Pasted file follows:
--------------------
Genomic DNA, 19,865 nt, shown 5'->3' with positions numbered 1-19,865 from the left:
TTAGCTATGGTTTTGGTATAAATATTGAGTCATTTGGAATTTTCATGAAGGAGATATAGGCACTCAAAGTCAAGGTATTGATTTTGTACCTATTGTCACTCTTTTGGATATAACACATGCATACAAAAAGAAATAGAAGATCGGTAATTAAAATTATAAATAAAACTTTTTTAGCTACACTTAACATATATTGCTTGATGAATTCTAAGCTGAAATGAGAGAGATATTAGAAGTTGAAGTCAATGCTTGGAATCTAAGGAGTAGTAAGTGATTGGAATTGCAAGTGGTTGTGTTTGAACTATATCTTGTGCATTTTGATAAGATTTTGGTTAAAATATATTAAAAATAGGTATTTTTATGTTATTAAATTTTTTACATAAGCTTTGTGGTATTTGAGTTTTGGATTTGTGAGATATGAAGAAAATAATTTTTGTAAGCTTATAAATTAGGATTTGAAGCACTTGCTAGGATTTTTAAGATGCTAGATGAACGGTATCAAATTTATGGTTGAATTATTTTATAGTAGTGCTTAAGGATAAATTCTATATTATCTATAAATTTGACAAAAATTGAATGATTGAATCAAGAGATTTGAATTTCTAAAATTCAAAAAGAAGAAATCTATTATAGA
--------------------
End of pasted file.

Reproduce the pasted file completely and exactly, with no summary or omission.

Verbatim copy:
Genomic DNA, 19,865 nt, shown 5'->3' with positions numbered 1-19,865 from the left:
TTAGCTATGGTTTTGGTATAAATATTGAGTCATTTGGAATTTTCATGAAGGAGATATAGGCACTCAAAGTCAAGGTATTGATTTTGTACCTATTGTCACTCTTTTGGATATAACACATGCATACAAAAAGAAATAGAAGATCGGTAATTAAAATTATAAATAAAACTTTTTTAGCTACACTTAACATATATTGCTTGATGAATTCTAAGCTGAAATGAGAGAGATATTAGAAGTTGAAGTCAATGCTTGGAATCTAAGGAGTAGTAAGTGATTGGAATTGCAAGTGGTTGTGTTTGAACTATATCTTGTGCATTTTGATAAGATTTTGGTTAAAATATATTAAAAATAGGTATTTTTATGTTATTAAATTTTTTACATAAGCTTTGTGGTATTTGAGTTTTGGATTTGTGAGATATGAAGAAAATAATTTTTGTAAGCTTATAAATTAGGATTTGAAGCACTTGCTAGGATTTTTAAGATGCTAGATGAACGGTATCAAATTTATGGTTGAATTATTTTATAGTAGTGCTTAAGGATAAATTCTATATTATCTATAAATTTGACAAAAATTGAATGATTGAATCAAGAGATTTGAATTTCTAAAATTCAAAAAGAAGAAATCTATTATAGA